omaha chicago 1.5 4.5
omaha chicago 6.0 9.0
omaha chicago 6.5 9.5
chicago
detroit
omaha
chicago

chicago detroit 1.5 3.0
detroit omaha 4.0 5.0
omaha chicago 6.0 9.0
###
chicago detroit 1.5 3.0
detroit omaha 4.0 5.0
omaha chicago 6.5 9.5
###

Sample Input 2 Sample Output 2
3 9 4 1.0 2.0
chicago
detroit
omaha
chicago detroit 1.5 3.0
chicago detroit 2.75 4.25
chicago detroit 5.0 6.0
detroit omaha 2.0 3.0
detroit omaha 3.0 4.0
detroit omaha 4.0 5.0
omaha chicago 1.5 4.5
omaha chicago 10.0 11.0
omaha chicago 10.5 11.5
chicago
detroit
omaha
chicago

NO RUNS

Sample Input 3 Sample Output 3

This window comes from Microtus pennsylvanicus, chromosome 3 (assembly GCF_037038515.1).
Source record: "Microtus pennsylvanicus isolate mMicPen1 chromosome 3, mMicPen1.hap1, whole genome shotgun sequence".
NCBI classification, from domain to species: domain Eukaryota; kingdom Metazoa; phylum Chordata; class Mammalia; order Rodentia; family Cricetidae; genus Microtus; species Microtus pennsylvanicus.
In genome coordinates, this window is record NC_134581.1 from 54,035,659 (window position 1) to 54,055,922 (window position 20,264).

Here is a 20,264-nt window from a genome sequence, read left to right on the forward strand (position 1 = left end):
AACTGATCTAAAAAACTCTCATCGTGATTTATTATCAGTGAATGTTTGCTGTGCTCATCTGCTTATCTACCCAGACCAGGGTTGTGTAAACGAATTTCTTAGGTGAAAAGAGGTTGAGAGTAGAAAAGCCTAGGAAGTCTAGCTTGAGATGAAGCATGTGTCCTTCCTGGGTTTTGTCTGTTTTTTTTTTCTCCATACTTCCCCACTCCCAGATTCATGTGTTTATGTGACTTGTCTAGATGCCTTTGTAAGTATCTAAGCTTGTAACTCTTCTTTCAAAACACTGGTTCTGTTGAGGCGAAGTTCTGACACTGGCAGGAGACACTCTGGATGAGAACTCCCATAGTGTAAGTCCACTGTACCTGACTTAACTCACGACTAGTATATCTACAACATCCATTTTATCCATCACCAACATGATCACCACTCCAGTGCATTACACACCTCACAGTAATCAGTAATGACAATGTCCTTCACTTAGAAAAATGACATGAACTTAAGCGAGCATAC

4 26 5 1.0 2.0
chicago
detroit
omaha
pittsburgh
chicago pittsburgh 2.5 3.5
chicago omaha 1.0 2.0
chicago omaha 3.0 4.0
chicago detroit 1.5 3.0
chicago detroit 2.75 4.25
chicago detroit 5.0 6.0
detroit pittsburgh 2.5 3.5
detroit pittsburgh 5.0 6.0
detroit omaha 2.0 3.0
detroit omaha 3.0 4.0
detroit omaha 4.0 5.0
detroit chicago 1.0 2.0
detroit chicago 3.0 4.0
omaha pittsburgh 1.5 4.5
omaha pittsburgh 6.0 9.0
omaha pittsburgh 6.5 9.5
omaha detroit 5.5 7.5
omaha detroit 8.0 9.0
omaha chicago 1.0 2.0
omaha chicago 3.0 4.0
pittsburgh omaha 2.0 3.0
pittsburgh omaha 3.0 4.0
pittsburgh detroit 1.5 2.5
pittsburgh detroit 4.0 5.0
pittsburgh chicago 10.5 11.5
pittsburgh chicago 11.25 12.75
chicago
detroit
omaha
pittsburgh
chicago

chicago detroit 1.5 3.0
detroit omaha 4.0 5.0
omaha pittsburgh 6.0 9.0
pittsburgh chicago 10.5 11.5
###
chicago detroit 1.5 3.0
detroit omaha 4.0 5.0
omaha pittsburgh 6.5 9.5
pittsburgh chicago 10.5 11.5
###
chicago detroit 1.5 3.0
detroit omaha 4.0 5.0
omaha pittsburgh 6.5 9.5
pittsburgh chicago 11.25 12.75
###